When it comes to playing safety in the modern NFL, versatility is king. And Burgess has it in spades. Just check out all of the places he lined up for the Utes in 2019, according to PFF:
Free safety: 133 snaps
Box: 285 snaps
Corner: 27 snaps
Slot corner: 272 snaps
Defensive line: 66 snaps
That's quite the spread. And it's the kind of positional flexibility that could allow the late third-rounder to make significant contributions in Year 1. In addition to spelling/supplementing starting safeties Taylor Rapp and John Johnson -- and perhaps offering more single-high ability than either -- Burgess could end up filling the vacancy at nickelback, with the Rams having declined Nickell Robey-Coleman's contract option back in March. One way or another, L.A. must find a way to tap into this instinctive defensive back's myriad talents.
NOTE: Draft classes are ranked from best to worst within the division.
» Round 1: (No. 8 overall) Isaiah Simmons, LB/S, Clemson.
» Round 3: (72) Josh Jones, OT, Houston.
» Round 4: (114) Leki Fotu, DT, Utah; (131) Rashard Lawrence, DT, LSU.
» Round 6: (202) Evan Weaver, LB, Cal.
» Round 7: (222) Eno Benjamin, RB, Arizona State.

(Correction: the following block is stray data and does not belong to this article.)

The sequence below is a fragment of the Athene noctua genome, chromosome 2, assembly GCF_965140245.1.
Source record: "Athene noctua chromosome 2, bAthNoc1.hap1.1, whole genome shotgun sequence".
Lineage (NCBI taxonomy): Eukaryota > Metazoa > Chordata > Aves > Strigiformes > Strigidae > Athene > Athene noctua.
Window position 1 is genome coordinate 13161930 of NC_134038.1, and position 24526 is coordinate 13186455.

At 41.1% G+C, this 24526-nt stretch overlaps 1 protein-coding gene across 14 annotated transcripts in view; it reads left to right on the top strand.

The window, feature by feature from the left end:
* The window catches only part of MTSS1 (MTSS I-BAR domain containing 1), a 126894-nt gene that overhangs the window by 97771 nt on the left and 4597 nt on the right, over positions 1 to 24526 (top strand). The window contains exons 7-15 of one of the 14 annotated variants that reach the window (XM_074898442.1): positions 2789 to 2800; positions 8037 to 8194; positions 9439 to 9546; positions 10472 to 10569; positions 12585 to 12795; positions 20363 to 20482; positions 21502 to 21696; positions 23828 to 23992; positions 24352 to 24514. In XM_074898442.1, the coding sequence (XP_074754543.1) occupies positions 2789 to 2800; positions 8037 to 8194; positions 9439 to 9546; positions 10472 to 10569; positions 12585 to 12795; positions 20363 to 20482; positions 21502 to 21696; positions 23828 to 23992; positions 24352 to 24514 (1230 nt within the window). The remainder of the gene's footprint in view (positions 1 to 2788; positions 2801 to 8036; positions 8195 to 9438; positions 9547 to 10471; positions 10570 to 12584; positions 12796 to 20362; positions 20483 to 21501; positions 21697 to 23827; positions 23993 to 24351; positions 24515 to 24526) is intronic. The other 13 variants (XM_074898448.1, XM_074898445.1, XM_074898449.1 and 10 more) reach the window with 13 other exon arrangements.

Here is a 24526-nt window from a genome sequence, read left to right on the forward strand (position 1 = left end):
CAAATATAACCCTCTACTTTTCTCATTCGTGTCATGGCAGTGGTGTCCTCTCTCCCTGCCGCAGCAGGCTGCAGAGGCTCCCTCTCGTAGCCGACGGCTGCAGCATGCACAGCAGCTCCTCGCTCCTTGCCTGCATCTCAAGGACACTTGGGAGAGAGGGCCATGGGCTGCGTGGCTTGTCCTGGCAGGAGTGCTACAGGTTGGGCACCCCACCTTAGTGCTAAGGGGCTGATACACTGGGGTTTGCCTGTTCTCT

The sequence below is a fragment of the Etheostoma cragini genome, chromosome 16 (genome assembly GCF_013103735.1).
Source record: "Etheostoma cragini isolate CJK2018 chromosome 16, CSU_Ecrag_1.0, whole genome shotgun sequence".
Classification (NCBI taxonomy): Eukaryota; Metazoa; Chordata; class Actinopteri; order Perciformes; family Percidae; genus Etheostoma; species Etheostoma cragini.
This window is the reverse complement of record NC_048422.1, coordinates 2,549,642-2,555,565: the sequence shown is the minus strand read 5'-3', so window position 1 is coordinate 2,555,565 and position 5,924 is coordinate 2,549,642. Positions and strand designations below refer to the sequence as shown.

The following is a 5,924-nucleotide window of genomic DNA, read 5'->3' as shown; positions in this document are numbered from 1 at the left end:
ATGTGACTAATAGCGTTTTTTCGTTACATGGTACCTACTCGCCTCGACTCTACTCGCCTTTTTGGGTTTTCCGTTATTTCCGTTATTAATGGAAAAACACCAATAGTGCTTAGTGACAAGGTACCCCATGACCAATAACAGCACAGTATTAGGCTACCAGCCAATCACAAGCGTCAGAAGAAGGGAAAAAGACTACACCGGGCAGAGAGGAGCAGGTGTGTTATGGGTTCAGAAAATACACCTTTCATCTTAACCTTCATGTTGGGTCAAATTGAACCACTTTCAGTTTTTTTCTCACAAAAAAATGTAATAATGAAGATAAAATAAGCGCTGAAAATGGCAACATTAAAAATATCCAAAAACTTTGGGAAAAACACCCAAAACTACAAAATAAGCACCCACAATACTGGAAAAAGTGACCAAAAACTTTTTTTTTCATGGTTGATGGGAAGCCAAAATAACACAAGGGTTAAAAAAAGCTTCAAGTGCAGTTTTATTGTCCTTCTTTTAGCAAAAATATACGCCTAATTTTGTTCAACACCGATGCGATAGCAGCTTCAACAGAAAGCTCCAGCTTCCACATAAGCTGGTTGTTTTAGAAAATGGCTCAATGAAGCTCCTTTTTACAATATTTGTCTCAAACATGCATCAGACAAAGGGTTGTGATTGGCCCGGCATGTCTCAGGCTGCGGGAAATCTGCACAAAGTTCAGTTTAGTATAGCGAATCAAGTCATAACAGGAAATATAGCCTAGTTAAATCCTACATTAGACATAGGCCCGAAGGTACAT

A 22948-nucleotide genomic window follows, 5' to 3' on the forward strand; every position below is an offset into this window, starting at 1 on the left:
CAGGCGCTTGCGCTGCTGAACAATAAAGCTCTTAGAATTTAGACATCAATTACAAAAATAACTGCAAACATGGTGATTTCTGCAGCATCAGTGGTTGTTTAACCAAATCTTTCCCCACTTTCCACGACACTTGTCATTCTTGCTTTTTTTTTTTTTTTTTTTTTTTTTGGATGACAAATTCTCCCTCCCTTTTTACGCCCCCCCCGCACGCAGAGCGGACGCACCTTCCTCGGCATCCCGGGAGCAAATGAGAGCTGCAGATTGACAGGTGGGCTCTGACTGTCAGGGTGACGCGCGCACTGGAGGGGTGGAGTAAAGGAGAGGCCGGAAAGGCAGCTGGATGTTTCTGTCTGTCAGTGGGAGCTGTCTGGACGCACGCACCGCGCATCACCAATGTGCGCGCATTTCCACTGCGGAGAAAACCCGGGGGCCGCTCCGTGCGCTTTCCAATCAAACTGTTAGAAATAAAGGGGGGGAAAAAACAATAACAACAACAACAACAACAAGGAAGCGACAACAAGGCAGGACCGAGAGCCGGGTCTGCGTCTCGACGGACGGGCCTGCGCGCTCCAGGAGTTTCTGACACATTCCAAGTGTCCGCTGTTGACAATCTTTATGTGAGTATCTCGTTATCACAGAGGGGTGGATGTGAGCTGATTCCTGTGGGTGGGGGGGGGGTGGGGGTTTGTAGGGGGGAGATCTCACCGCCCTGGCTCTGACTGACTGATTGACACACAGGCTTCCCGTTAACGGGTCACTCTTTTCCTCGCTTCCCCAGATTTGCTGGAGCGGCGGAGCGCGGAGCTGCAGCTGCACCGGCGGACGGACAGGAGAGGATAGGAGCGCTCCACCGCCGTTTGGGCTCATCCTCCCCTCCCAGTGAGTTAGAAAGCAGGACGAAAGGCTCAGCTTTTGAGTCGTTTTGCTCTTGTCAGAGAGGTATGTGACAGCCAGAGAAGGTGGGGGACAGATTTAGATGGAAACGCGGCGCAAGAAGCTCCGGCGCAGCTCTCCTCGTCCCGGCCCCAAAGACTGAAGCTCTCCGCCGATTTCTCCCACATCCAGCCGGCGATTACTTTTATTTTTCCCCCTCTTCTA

Three years ago, Steve Keim spent his first-round pick on hybrid defender Haason Reddick. When asked how the Temple product would fit into Arizona's defense, the Cardinals general manager gushed: "That's the beauty of it -- it doesn't matter," Keim said at the time. "We'll find a place for him. Whether it's early as a rusher or as a stack-backer, he has got enough skills to be a difference maker for us, and we'll find the right place for him on our defense." Three years and 20 starts later, Reddick remains a man without a role. In fact, before the draft last week, The Athletic's Michael Lombardi said the former No. 13 overall pick's "another guy for the Cardinals that they would gladly move on from." Oof. Now Arizona faces the same kind of questions about the 6-foot-4, 238-pound freak of nature with the 4.39 40-yard dash. How will Simmons be deployed in Vance Joseph's defense? "He'll be a linebacker," the defensive coordinator said. "But we drafted this guy because of what we saw him do at Clemson. So, the things he did there, he's going to do for us also. As far as covering tight ends, and again, he's going to be a problem solver. Obviously, each game plan is different and, as problems come along and he can solve them for us he will definitely be a candidate to do those things for us." Now, it must be pointed out that, while the Reddick experiment has been a complete failure, the Cardinals do have multiple success stories on the positionless-player front. Tyrann Mathieu became a Defensive Player of the Year candidate as a roving playmaker, Deone Bucannon briefly served as the LB/S prototype and Budda Baker -- drafted 23 picks after Reddick -- continues to redefine the safety position. Here's hoping Joseph and Co. have the right plan to maximize Simmons' rare skill set. Something I'm fairly certain of: Arizona got a steal in Day 2 and Day 3. Jones, a battle-tested left tackle with NFL traits, had no business lasting until Round 3. And Benjamin, an open-field nightmare who came off the board in Round 7, could hit some home runs in the wide-open space created by Kliff Kingsbury's offense.